Coca-Cola's work with scientists to downplay the role sugar plays in contributing to obesity has been called a 'low point in this history of public health.'
The beverage company donated millions of dollars to a team of researchers at a non-profit claiming to look into causes of excess weight gain in the US.
However, the team ended up being a 'front group' for Coca-Cola and promoted the idea that it was a lack of exercise, not a bad diet, that was the primary driver of the US obesity epidemic.
Researchers now say the non-profit GEBN was 'front group' for Coca-Cola to promote that a lack of exercise, not a bad diet or sugar, is driving the US obesity epidemic (file image)
For the analysis, published in Public Health Nutrition, researchers from the University of Oxford; the London School of Hygiene & Tropical Medicine; the University of Bocconi in Milan, Italy; and US Right to Know teamed up.
They looked at more than 18,000 pages of emails between the Coca-Cola Company in Atlanta, West Virginia University, and the University of Colorado.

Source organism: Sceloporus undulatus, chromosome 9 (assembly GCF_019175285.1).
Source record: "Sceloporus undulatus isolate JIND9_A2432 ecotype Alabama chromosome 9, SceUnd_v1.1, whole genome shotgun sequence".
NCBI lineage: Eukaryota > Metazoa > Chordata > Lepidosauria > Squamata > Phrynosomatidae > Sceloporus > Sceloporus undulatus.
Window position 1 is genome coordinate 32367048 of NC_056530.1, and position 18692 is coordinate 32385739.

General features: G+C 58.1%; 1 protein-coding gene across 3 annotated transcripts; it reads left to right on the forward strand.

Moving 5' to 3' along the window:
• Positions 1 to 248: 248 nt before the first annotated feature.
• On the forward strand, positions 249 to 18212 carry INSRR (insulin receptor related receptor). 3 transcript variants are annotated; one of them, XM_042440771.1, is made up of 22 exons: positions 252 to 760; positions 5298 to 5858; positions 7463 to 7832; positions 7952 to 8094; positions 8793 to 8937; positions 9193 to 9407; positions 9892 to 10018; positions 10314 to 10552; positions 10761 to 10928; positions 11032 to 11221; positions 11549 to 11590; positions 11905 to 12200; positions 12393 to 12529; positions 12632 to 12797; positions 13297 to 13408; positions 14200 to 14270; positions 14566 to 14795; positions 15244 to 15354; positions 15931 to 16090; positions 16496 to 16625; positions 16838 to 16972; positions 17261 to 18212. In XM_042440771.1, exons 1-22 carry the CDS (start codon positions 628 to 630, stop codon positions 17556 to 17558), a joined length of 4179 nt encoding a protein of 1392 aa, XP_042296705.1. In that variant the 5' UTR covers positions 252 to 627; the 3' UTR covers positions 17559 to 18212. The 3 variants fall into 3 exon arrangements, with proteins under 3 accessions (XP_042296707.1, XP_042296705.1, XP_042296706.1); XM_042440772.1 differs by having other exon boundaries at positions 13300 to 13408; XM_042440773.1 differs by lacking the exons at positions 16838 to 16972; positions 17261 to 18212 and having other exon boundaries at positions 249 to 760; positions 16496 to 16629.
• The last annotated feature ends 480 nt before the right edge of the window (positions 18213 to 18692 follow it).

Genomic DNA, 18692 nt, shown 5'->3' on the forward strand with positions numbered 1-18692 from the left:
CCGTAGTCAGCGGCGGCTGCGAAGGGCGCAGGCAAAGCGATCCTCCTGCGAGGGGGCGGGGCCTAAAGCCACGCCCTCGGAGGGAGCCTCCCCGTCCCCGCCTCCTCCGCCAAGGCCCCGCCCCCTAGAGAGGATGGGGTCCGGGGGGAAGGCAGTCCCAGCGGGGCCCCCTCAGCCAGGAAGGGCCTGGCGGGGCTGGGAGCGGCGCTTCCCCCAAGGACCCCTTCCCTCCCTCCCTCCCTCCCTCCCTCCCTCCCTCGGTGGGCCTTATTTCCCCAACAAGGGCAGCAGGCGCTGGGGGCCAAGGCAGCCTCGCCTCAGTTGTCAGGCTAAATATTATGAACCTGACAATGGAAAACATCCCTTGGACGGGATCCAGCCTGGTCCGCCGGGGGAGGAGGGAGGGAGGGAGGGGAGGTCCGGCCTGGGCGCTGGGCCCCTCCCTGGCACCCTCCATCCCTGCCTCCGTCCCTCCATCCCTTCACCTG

Both universities were part of Global Energy Balance Network (GEBN), claiming to be a non-profit organization studying obesity, which ran from 2014 to 2015.
But academics now say the group was created by Coke to minimize links between obesity and sugary drinks.
Coca-Cola directly funded GEBN, contributing at least $1.5 million by 2015, and distributed millions more to GEBN-affiliated academics to conduct research.
'Coke used public health academics to carry out classic tobacco tactics to protect its profits,' said Gary Ruskin, the executive director of US Right to Know
'It's a low point in the history of public health and a warning about the perils of accepting corporate funding for public health work.'
There were two main strategies, with the first being information and messaging.
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